FGCU Dance Marathon raises $52,000 for Children’s Miracle Network Hospitals
FGCU students, decked out in matching tank tops, running shorts and even fanny packs danced for over 13 hours to raise $52,000 for Children’s Miracle Network Hospitals. FGCU’s fourth annual Dance Marathon, a celebration of the money raised by registered groups throughout the year, was held at Alico Arena on Saturday, April 2.
“We started planning for the big event in the fall,” DM executive director Lindsey Smith said. “As the time got closer, we started making the fine details and following up with everybody as well as coming up with multiple backup plans.”
According to Smith, there were several differences between this year’s event and last year’s, which was held in the Cohen Center ballroom and raised $24,811.55 “for the kids.”
“It was in a bigger location with more registered dancers,” Smith said. “We feel like dancers were impacted a lot more than through the families that came and just seeing the growth that we have experienced as an organization.”
Sophomore Michael Rybak, who attended the event with Student Government, said that participating was well worth it and helped him realize that he is truly fortunate.
“I decided to participate because obviously it’s for a good cause,” Rybak said. “I think it really benefited me just for the simple stuff, that I’m fortunate enough to be healthy and not have a lot of medical issues.”
Check in for the six registered teams began at 10 a.m. The six teams — Team Cayden, Team Bella-Rose, Team Jude, Team Jake, Team Coltin and Team Aemelia — each represented a “Miracle Child” that is currently hospitalized with an illness at a Children’s Miracle Network Hospital. More than 600 students registered to participate; however, Rybak was surprised by the actual amount in attendance.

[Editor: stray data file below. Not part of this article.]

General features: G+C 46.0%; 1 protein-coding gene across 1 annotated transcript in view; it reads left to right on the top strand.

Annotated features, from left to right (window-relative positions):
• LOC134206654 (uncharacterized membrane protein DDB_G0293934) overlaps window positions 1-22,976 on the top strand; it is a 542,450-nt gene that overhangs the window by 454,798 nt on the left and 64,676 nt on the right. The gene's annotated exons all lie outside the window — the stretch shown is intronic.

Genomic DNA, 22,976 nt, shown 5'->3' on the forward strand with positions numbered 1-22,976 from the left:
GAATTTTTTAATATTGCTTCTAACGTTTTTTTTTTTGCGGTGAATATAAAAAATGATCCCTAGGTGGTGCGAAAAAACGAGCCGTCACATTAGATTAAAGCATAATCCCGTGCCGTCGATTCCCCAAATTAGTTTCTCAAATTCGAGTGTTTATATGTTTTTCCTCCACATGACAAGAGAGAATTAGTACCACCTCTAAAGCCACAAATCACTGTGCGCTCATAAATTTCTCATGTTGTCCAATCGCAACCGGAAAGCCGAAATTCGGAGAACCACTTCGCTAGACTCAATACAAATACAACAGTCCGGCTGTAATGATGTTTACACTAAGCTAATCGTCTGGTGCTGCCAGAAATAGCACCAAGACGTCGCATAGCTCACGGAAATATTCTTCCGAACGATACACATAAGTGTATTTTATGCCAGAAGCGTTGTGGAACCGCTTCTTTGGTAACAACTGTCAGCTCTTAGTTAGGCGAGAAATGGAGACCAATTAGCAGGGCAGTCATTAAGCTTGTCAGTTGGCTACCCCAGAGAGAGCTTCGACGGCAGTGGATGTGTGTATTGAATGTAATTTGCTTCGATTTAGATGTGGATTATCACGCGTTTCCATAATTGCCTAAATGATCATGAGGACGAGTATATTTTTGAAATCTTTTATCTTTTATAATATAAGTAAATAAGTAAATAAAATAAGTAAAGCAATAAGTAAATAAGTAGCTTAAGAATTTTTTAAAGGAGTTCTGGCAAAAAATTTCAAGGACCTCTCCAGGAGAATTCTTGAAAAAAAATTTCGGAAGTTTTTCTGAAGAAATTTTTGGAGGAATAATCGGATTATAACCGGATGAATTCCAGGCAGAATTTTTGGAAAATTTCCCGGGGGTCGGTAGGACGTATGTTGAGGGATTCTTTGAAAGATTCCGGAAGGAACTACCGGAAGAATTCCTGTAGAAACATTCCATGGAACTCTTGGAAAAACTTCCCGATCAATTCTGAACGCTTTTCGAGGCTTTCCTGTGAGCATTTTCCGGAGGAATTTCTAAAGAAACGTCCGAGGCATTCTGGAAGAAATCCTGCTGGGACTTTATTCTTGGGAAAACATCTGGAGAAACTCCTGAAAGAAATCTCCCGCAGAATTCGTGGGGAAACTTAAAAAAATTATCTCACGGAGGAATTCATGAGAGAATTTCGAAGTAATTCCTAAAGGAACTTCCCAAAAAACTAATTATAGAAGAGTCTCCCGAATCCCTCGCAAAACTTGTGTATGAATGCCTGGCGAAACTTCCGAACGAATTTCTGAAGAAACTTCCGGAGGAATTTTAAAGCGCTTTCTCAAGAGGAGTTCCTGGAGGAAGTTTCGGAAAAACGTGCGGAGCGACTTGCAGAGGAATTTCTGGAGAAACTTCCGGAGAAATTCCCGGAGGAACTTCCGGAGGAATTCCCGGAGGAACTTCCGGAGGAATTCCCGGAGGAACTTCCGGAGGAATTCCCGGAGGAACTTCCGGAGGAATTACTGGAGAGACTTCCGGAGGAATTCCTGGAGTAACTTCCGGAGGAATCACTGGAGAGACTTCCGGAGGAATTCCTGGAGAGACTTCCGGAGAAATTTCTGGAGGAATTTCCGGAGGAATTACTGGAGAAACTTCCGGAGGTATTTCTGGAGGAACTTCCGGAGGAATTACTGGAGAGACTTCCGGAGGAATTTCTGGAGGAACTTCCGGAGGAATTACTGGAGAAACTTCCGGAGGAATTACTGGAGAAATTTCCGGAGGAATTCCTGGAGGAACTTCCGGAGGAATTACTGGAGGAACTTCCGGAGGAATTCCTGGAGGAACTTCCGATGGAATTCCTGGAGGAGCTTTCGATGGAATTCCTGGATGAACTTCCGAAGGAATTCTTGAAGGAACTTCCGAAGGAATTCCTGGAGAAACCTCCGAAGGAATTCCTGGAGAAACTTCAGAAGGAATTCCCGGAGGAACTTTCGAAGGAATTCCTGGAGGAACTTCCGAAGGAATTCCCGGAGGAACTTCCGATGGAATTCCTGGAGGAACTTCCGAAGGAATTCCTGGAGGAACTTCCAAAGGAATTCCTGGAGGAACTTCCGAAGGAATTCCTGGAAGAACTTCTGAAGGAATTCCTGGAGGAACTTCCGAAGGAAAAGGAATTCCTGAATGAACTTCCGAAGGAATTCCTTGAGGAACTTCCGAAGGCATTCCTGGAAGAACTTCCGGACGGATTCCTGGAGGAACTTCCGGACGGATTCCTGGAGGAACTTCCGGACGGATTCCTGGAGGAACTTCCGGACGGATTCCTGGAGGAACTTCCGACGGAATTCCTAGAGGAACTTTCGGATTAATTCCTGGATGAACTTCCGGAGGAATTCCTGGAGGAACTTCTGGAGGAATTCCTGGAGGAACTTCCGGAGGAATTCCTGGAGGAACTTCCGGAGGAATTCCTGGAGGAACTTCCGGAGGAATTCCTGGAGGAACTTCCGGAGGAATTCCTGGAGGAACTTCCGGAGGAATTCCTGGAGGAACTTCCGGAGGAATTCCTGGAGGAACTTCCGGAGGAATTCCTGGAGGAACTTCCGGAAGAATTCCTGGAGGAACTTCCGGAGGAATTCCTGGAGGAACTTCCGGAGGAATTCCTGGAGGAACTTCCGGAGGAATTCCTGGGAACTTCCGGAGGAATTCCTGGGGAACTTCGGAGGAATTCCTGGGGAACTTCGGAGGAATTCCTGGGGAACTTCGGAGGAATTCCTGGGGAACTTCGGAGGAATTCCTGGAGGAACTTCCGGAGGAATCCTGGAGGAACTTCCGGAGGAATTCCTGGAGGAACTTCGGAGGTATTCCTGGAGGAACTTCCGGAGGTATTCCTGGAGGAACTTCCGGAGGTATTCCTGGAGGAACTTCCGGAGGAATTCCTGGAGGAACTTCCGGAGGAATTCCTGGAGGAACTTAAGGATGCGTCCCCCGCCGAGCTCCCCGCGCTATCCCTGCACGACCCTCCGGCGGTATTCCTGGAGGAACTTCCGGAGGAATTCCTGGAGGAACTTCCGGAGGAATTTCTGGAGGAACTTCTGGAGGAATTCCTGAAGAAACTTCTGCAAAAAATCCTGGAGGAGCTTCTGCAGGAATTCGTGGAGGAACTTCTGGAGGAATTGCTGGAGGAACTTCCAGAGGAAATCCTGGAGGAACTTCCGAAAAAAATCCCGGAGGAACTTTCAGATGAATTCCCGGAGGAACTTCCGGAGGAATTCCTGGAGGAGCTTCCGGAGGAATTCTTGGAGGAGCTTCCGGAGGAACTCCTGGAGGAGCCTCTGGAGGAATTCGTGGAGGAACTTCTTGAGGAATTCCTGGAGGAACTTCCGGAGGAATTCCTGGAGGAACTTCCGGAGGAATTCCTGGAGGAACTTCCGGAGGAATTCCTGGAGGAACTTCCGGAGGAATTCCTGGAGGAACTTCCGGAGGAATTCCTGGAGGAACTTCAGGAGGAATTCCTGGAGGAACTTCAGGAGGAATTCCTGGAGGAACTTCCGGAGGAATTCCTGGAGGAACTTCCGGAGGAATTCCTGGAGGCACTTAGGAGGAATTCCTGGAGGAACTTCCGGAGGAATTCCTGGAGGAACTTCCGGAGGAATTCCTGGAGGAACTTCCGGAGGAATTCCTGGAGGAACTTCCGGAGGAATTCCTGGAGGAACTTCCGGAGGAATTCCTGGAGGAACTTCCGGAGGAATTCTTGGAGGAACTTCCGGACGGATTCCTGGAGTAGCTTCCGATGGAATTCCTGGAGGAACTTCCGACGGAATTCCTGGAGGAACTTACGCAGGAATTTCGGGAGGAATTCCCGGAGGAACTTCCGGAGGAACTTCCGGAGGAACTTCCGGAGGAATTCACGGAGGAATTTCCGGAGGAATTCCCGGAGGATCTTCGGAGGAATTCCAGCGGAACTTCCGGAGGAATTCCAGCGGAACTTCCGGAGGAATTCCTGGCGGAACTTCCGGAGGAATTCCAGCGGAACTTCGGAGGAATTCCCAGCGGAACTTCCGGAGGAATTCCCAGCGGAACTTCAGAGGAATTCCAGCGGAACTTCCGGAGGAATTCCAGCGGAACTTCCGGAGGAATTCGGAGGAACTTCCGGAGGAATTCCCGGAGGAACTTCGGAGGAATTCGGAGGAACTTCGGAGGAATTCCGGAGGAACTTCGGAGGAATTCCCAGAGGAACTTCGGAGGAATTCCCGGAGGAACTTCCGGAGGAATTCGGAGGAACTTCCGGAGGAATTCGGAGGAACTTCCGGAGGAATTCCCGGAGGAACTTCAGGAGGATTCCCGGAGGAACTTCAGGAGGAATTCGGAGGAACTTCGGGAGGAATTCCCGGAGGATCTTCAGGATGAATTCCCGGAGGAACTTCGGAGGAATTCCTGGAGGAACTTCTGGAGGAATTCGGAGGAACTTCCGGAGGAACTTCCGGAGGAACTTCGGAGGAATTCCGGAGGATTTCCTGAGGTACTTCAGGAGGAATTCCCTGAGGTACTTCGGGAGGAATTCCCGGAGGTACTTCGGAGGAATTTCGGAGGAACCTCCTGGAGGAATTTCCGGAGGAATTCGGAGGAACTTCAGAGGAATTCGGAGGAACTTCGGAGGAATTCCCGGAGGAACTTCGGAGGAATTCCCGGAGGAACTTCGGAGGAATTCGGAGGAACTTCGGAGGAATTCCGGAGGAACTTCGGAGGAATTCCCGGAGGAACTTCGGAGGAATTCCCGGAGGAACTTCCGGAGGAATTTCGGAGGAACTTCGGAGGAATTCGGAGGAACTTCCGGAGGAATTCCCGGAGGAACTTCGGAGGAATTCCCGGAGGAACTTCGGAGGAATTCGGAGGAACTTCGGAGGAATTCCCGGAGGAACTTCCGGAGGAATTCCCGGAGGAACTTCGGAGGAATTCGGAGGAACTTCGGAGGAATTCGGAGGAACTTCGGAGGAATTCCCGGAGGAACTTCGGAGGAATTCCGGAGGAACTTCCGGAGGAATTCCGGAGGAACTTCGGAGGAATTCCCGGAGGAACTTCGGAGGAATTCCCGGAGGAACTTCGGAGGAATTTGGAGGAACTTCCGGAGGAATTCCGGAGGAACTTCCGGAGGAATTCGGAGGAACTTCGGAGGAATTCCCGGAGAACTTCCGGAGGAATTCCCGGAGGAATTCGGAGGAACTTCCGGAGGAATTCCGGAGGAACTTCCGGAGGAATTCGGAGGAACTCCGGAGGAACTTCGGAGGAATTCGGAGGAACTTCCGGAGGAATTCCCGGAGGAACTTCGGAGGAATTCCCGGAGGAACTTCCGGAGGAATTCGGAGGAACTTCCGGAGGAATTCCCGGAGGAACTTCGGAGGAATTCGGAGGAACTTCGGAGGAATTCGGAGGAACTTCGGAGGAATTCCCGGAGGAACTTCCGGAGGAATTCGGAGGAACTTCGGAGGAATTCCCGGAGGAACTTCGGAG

“I expected more people to be there,” Rybak said. “Some people didn’t come for various reasons, (but) it looked like a lot of people registered.”
Those who are registered with teams are expected to raise a certain amount of money throughout the school year. More than 250 colleges and high schools participate in Dance Marathon each year.
To keep participants engaged and on their feet, special “theme hours” were put on, where dancers were encouraged to dress up while dancing. Character hour, sports hour, halfway to halloween hour and rave hour kept participants going. Dancers and volunteers were also encouraged to use hashtags #dunkcitydm and #ftk on various platforms of social media during the event. Food was provided for dancers and volunteers throughout the day from Little Caesars, Duffy’s, PDQ, Foster’s Grille and Wicked Wings.
For freshman Sierra Stevens, who participated with sorority Delta Delta Delta, DM was a life-changing experience.
“For the past few years, I’ve seen a lot of other schools’ dance marathons, and it’s always been something that really intrigued me,” Stevens said. “When I found out that I had the opportunity to do it here, I accepted in a heartbeat. Raising money for such an amazing cause is incredibly humbling and rewarding.”
Stevens’ DM experience ended in aching knees and tired eyes, but to her, standing for over 13 hours was worth it.
“Although my whole body was hurting after hour eight or so, I was reminded how lucky I am to be able to even stand for that long,” Stevens said. “It’s truly was a humbling experience, and it really showed me how fortunate I am.”
Smith has envisioned an even more successful DM for next year, including forming a new executive board.
“For next year, we hope to continue to grow bigger and better,” Smith said. “We will soon be sending out applications for a new executive board since a majority are graduating this year. We are all willing to help the new board settle and give them our tips in order to make it a smooth transition and continue to grow as an organization.”